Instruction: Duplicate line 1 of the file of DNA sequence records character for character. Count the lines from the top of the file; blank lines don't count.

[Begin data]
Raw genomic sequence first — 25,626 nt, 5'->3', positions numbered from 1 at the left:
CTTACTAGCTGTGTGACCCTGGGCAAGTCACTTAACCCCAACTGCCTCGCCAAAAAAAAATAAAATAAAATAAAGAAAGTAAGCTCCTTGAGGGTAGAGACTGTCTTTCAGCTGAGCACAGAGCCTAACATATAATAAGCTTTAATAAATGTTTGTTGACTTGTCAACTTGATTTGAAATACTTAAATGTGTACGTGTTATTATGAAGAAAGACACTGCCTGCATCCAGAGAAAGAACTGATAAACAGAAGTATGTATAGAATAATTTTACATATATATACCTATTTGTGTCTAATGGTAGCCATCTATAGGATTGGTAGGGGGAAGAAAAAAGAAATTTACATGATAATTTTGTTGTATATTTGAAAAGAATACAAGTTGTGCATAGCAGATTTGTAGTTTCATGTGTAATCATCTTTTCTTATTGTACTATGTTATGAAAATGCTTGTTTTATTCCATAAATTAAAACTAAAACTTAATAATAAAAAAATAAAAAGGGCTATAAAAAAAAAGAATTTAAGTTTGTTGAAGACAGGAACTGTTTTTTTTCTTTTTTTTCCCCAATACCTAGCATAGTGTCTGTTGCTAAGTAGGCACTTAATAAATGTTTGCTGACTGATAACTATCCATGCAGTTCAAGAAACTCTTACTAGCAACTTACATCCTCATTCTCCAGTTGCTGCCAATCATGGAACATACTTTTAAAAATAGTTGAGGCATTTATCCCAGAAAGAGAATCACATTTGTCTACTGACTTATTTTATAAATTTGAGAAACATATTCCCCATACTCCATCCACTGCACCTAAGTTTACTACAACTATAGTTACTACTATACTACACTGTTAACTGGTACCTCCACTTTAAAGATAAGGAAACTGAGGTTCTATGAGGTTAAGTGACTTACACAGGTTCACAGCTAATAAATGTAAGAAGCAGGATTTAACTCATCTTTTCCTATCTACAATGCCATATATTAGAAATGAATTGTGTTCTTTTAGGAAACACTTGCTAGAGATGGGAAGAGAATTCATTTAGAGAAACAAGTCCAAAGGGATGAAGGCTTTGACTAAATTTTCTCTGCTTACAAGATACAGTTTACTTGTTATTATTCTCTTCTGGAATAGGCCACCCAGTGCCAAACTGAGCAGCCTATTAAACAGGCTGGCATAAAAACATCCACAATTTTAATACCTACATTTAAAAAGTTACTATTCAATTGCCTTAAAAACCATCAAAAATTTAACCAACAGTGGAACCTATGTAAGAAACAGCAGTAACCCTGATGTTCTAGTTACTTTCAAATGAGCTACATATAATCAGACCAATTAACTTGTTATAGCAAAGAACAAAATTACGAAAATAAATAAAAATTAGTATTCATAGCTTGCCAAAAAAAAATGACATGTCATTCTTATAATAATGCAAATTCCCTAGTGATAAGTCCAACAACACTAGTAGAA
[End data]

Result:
Raw genomic sequence first — 25,626 nt, 5'->3', positions numbered from 1 at the left: